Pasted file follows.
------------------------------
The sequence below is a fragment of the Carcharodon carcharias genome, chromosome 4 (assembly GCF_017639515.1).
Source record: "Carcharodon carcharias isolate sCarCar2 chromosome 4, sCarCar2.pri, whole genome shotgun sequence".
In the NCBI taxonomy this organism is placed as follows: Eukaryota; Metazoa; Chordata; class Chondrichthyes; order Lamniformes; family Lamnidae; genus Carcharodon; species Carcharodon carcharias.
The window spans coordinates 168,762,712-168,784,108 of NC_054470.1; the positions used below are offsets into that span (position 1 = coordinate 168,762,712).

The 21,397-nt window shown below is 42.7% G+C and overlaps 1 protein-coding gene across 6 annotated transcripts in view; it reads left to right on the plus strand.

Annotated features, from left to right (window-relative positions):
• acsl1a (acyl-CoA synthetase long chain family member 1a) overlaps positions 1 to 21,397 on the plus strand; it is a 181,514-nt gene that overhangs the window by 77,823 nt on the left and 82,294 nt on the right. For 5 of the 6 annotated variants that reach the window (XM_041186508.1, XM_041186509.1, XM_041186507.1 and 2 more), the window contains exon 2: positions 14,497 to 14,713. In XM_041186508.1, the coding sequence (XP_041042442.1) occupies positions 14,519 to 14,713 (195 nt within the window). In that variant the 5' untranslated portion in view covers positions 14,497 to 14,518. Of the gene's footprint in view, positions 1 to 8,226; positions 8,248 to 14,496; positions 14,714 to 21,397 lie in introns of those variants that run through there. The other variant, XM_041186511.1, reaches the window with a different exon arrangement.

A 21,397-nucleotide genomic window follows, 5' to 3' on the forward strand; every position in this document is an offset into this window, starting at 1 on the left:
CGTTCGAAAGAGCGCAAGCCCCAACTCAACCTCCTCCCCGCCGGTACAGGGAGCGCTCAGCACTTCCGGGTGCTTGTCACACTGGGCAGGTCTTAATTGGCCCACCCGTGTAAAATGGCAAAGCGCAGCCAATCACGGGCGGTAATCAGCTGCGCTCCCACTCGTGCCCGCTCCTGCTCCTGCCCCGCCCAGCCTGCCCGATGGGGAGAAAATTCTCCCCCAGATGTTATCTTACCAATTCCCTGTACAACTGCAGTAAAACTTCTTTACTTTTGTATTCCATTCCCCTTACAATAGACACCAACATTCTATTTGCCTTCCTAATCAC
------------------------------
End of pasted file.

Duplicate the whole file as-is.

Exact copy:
The sequence below is a fragment of the Carcharodon carcharias genome, chromosome 4 (assembly GCF_017639515.1).
Source record: "Carcharodon carcharias isolate sCarCar2 chromosome 4, sCarCar2.pri, whole genome shotgun sequence".
In the NCBI taxonomy this organism is placed as follows: Eukaryota; Metazoa; Chordata; class Chondrichthyes; order Lamniformes; family Lamnidae; genus Carcharodon; species Carcharodon carcharias.
The window spans coordinates 168,762,712-168,784,108 of NC_054470.1; the positions used below are offsets into that span (position 1 = coordinate 168,762,712).

The 21,397-nt window shown below is 42.7% G+C and overlaps 1 protein-coding gene across 6 annotated transcripts in view; it reads left to right on the plus strand.

Annotated features, from left to right (window-relative positions):
• acsl1a (acyl-CoA synthetase long chain family member 1a) overlaps positions 1 to 21,397 on the plus strand; it is a 181,514-nt gene that overhangs the window by 77,823 nt on the left and 82,294 nt on the right. For 5 of the 6 annotated variants that reach the window (XM_041186508.1, XM_041186509.1, XM_041186507.1 and 2 more), the window contains exon 2: positions 14,497 to 14,713. In XM_041186508.1, the coding sequence (XP_041042442.1) occupies positions 14,519 to 14,713 (195 nt within the window). In that variant the 5' untranslated portion in view covers positions 14,497 to 14,518. Of the gene's footprint in view, positions 1 to 8,226; positions 8,248 to 14,496; positions 14,714 to 21,397 lie in introns of those variants that run through there. The other variant, XM_041186511.1, reaches the window with a different exon arrangement.

A 21,397-nucleotide genomic window follows, 5' to 3' on the forward strand; every position in this document is an offset into this window, starting at 1 on the left:
CGTTCGAAAGAGCGCAAGCCCCAACTCAACCTCCTCCCCGCCGGTACAGGGAGCGCTCAGCACTTCCGGGTGCTTGTCACACTGGGCAGGTCTTAATTGGCCCACCCGTGTAAAATGGCAAAGCGCAGCCAATCACGGGCGGTAATCAGCTGCGCTCCCACTCGTGCCCGCTCCTGCTCCTGCCCCGCCCAGCCTGCCCGATGGGGAGAAAATTCTCCCCCAGATGTTATCTTACCAATTCCCTGTACAACTGCAGTAAAACTTCTTTACTTTTGTATTCCATTCCCCTTACAATAGACACCAACATTCTATTTGCCTTCCTAATCAC